The Health Link is led by Le Centre de santé communautaire du Témiskaming and membership includes three hospitals, four other community health centres as well as the Northeast regional Community Care Access Centre, the public health unit and representatives from the Canadian Mental Health Association and seven local nursing homes, says Jocelyne Maxwell, executive director of the CHC.

Maxwell explains that a group called the Temiskaming Collaborative Health Providers predated the call for the formation of health links. The group’s aim was to better coordinate care and, although all were health providers, “we spent a good year just trying to understand what each other did,” she said.

The group had launched plans for joint human resource plans, and welcomed the Health Link initiative, because it provided an initial target patient population to focus on. “The exciting thing about Health Links is that it forces us to step back and really think about how to provide health care differently, as partners in a system with joint responsibility.”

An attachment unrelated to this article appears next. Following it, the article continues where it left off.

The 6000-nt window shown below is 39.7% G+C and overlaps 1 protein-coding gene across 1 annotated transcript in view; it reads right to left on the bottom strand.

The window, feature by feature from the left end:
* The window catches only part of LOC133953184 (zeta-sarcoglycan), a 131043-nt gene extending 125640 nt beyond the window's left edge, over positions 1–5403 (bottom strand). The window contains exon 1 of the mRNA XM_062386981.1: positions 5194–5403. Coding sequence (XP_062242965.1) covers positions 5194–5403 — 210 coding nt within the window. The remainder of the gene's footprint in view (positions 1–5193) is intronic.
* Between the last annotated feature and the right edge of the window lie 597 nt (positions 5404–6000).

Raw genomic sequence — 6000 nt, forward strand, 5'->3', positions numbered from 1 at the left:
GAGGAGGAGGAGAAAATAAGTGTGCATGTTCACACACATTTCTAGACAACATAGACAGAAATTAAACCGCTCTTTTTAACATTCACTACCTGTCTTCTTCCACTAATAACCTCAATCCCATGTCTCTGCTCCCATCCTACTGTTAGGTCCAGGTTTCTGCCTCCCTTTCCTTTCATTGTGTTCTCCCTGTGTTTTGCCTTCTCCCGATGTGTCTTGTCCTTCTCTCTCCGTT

Importantly, patients are included in this process, she says. “After all, they are the ones who can best identify the challenges they face.”

Scaling up across the province will be a challenge

Rick Glazier, who co-authored the ICES research (not yet published) that laid the groundwork for the configuration of the Health Links, said the main challenge facing the voluntary organizations will be to prevent unnecessary, costly hospital admissions. “Let’s face it, preventing one visit to a primary care practitioner is not going to save much money.”

Getting providers together to improve the quality of care is a great ideas, says Adalsteinn Brown, Director of the University of Toronto’s Institute for Health Policy, Management and Evaluation. The challenge will be “what to do next, how to get from one side of the province to the other—how to scale up— and how to get the evidence base” to support an authoritative evaluation.

The comments section is closed.

  • Angela Dye says: